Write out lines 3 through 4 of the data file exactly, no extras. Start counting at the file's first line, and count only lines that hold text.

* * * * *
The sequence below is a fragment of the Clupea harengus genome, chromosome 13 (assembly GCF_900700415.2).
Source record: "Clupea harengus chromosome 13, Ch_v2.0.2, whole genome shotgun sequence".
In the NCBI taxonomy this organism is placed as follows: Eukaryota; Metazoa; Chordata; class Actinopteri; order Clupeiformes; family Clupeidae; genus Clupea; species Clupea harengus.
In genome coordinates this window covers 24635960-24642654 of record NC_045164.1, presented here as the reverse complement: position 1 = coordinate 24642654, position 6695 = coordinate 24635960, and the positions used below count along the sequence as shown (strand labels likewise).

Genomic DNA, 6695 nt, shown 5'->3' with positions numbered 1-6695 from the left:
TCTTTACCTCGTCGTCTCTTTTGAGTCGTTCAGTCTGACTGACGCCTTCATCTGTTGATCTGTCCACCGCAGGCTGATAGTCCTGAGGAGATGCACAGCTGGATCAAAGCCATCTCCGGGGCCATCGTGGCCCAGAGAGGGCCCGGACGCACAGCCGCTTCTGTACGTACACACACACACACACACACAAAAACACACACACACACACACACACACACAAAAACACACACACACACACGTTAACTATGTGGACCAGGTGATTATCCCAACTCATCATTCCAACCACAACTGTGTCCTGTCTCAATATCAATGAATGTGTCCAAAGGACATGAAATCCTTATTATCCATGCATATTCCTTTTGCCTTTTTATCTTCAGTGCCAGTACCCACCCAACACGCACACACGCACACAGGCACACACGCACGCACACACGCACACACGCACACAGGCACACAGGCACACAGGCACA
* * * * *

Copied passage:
In the NCBI taxonomy this organism is placed as follows: Eukaryota; Metazoa; Chordata; class Actinopteri; order Clupeiformes; family Clupeidae; genus Clupea; species Clupea harengus.
In genome coordinates this window covers 24635960-24642654 of record NC_045164.1, presented here as the reverse complement: position 1 = coordinate 24642654, position 6695 = coordinate 24635960, and the positions used below count along the sequence as shown (strand labels likewise).